People must not entertain the illusion that a day is coming when SA will look like the US. Our future is more on the side of Zimbabwe, where one ruler is more powerful than the rest of the population. Even if Julius Malema were to become president, it would still be the same.

African leaders don’t like the idea of an educated populace, for clever people are difficult to govern. Mandela and Mbeki were themselves corrupted by Western education. (Admission: this columnist is also corrupted by such education.) Zuma remains African. His mentality is in line with Boko Haram. He is suspicious of educated people; what he calls “clever blacks”. Remember that Boko Haram means “Against Western Education”.

Bird hide with only some ducks in the distance

Bird hide with only some ducks in the distance

The people who think we have come to the end of SA don’t realise that we have actually come to the beginning of a real African country, away from the Western illusions of exceptionalism. Those who are unsettled by this true African character need help. The best we can do for them is to ask them to look north of the Limpopo River, to learn more about governance in Africa.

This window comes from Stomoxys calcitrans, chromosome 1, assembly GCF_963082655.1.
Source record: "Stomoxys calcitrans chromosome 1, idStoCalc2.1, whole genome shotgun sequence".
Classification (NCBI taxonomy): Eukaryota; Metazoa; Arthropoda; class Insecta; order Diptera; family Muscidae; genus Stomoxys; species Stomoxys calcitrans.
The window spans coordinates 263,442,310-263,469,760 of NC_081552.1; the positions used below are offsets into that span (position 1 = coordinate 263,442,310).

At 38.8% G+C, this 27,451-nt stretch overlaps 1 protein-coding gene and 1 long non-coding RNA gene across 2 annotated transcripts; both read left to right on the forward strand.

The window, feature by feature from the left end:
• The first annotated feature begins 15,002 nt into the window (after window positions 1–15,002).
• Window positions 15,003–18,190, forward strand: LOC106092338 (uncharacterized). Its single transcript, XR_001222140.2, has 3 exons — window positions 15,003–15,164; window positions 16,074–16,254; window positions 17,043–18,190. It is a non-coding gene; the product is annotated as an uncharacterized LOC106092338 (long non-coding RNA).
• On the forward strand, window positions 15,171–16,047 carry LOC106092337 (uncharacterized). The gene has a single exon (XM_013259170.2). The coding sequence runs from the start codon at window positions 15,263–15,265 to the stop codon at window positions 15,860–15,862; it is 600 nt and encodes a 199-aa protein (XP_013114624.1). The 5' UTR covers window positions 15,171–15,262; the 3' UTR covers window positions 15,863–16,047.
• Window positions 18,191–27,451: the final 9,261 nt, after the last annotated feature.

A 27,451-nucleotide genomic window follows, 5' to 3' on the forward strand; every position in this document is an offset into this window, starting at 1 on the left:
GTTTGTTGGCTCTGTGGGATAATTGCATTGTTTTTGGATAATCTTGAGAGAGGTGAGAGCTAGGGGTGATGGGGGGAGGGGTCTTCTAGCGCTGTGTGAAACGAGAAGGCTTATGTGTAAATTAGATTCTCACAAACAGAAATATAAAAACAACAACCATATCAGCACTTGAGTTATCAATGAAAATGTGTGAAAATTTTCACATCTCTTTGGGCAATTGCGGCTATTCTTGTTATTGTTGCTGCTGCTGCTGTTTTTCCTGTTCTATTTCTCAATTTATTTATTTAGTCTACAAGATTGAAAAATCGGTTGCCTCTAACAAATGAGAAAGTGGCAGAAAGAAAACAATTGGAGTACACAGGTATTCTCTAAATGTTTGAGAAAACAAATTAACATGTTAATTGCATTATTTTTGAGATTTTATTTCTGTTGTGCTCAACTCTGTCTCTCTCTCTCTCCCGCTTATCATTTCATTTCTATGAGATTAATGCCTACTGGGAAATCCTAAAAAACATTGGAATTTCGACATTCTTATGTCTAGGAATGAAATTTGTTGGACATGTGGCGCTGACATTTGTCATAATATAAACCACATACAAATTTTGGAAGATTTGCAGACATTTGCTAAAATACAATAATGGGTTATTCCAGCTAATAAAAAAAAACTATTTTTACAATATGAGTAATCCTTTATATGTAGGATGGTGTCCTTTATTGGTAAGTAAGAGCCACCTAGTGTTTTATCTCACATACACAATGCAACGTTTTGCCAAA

What makes most people restless about the future of SA is that they have Western models in mind, forgetting that ours is an Africa country. The idea that a president can resign simply because a court of law has delivered an adverse judgment is Western. Only the Prime Minister of Iceland does that; African rulers will never do that.

Another water feature

Another water feature

Analysed carefully, the notion of SA coming to an “end” is an expression of a Western value system – of accountability, political morality, reason, and so on. All these are lofty ideas of Socrates, Kant, Hegel, and so on. They are not African.

All of us must thank Jacob Zuma for introducing us to the real African Republic of South Africa, not some outpost of European values.

Also read “Big Men Little People”.  It was published many years ago.  The author is a British Journalist who worked in Africa.  It tells the same story!